sober lifestyle, Uncategorized

Perspective

Getting sober is supposed to be about fully experiencing reality as your authentic self and resisting the sometimes-powerful pull of oblivion. It’s supposed to be about staying with yourself in the moment, and noticing and feeling everything that moment brings, without grabbing for the ripcord on the escape hatch.

This is who you are. This is where you are. This is what’s happening. And you’re OK, as is, without that mood-altering substance or electronic device or compulsive behavior or codependent relationship. …Or that entire “family size” (😂) bag of roasted almonds with sea salt that’s going to tear your digestive system to shreds overnight and also contains 1,543 grams of fat.

Yeah, man, after nine full months without alcohol, I’ve totally fallen into a rebound romance with food, but we’re not here to talk about my expanding ass.

I’m not sure what we’re here to talk about, actually, because I’m having a hard time trying to wrap my head around what’s real right now, in general. I’m plowing through each day like…well, like a farm animal attached to a plow — head down, blinders on, feet mechanically lifting and lowering, mind so numbed by the monotony of duty that where I’ve been and where I’m going blur into the same patch of dirt — and when I occasionally snap out of the wake-eat-work-eat-sleep stupor and look around, everything appears to be completely, surreally insane. Like living in a melatonin-fueled dream.

My daily routine still involves swiping a red marker on the whiteboard in my basement to log another 24 hours of sobriety (with #270, I filled up the entire right side and now have 3 hanging out in the top left), but it’s funny how once novelty wears off and a habit is formed, you can lose all sense of perspective. Am I making progress in recovery? I’m too “in it” to see it. The same can be said for the other end of the spectrum: Am I stuck in a downward spiral of addiction that’s destroying my life? (10 years pass) …Holy @#$&, what have I done?

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sober lifestyle, Uncategorized

Isolation

HELP!! The Coronavirus is making me drink!!

That was the title of a special podcast one of my favorite authors posted earlier this week, not an actual thought from my head. I sit here at 258 days sober, a good little social distancer (as always!) who has only left the house to walk to the park — alone — in the last 7.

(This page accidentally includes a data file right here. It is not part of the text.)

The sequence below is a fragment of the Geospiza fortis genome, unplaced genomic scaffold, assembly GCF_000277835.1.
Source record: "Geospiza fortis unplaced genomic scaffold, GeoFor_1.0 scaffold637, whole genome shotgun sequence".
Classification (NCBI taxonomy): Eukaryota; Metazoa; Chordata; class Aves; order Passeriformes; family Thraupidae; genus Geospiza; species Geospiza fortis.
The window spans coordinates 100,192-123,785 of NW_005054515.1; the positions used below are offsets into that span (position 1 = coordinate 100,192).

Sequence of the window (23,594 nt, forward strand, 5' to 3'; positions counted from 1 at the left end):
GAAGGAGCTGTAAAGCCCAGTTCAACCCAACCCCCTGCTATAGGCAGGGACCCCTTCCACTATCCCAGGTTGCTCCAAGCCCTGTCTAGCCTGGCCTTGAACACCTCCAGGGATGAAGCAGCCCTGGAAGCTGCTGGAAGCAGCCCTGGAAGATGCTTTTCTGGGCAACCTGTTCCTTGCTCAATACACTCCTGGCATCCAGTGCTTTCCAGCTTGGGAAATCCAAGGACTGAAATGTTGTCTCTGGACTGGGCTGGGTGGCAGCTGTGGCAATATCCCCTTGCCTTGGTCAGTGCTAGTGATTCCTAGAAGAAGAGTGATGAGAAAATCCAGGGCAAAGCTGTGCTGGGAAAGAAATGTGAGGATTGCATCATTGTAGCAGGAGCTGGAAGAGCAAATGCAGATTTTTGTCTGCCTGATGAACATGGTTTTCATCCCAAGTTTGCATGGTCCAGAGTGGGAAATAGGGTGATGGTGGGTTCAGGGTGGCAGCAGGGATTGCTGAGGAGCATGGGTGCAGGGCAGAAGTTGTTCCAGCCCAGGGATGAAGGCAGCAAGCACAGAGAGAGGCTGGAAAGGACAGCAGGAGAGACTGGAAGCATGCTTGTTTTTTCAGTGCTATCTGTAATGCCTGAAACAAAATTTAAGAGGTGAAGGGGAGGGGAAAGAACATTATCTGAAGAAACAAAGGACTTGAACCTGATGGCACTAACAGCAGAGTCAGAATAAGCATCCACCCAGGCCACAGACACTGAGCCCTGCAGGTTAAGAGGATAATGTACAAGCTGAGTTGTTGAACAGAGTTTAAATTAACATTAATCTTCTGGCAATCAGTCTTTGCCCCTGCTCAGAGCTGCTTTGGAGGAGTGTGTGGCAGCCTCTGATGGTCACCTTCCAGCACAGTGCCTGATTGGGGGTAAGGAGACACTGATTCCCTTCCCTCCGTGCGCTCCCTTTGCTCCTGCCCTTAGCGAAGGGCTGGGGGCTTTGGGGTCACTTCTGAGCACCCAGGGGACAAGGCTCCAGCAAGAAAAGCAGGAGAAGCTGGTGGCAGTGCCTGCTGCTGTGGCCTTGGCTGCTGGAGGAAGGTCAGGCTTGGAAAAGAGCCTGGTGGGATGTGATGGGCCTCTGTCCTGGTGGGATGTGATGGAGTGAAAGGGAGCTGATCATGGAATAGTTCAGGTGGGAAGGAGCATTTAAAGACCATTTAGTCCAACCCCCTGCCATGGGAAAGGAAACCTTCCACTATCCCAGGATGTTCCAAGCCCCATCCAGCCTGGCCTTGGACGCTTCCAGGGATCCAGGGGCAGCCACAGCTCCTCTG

My thoughts are actually much less coherent, and one of the many reasons I’m grateful to have a job where I can work from home during the ongoing COVID-19 crisis is that work forces me to focus on something concrete for most of the day.

I mean, inside, I still feel like the Tasmanian Devil from “Looney Tunes” all the time, but when I’m working, I’ve got no choice but to keep that maniac caged.

When left to his own devices, he stands at the mirror in the morning, wondering aloud, “What’s the point of any type of self-betterment when we could all just, you know, die tomorrow, cooped up in our homes while the world outside goes mad/falls apart, like an old dystopian “Twilight Zone” episode?” Continue reading “Isolation”

sober lifestyle, Uncategorized

Anxiety

This weekend, I was supposed to go to a local addiction treatment center and share my story with a group of women at a recovery meeting, but you’ll never guess what happened.

Yep. It got corona-ed out.

I was totally prepared, and eager, to go, and maybe this is a great example of how f*cked up I am: Neither pandemics nor public speaking engagements give me the slightest pause, but pretty much everything else on the planet scares me to death.

Heights. Crowds. Needles. Enclosed spaces. Awkward silences. Negative vibrations. Hell, the prospect of being even a minute late for something plants a firm knot in my stomach. I could go on, but I’m afraid you’ll stop reading.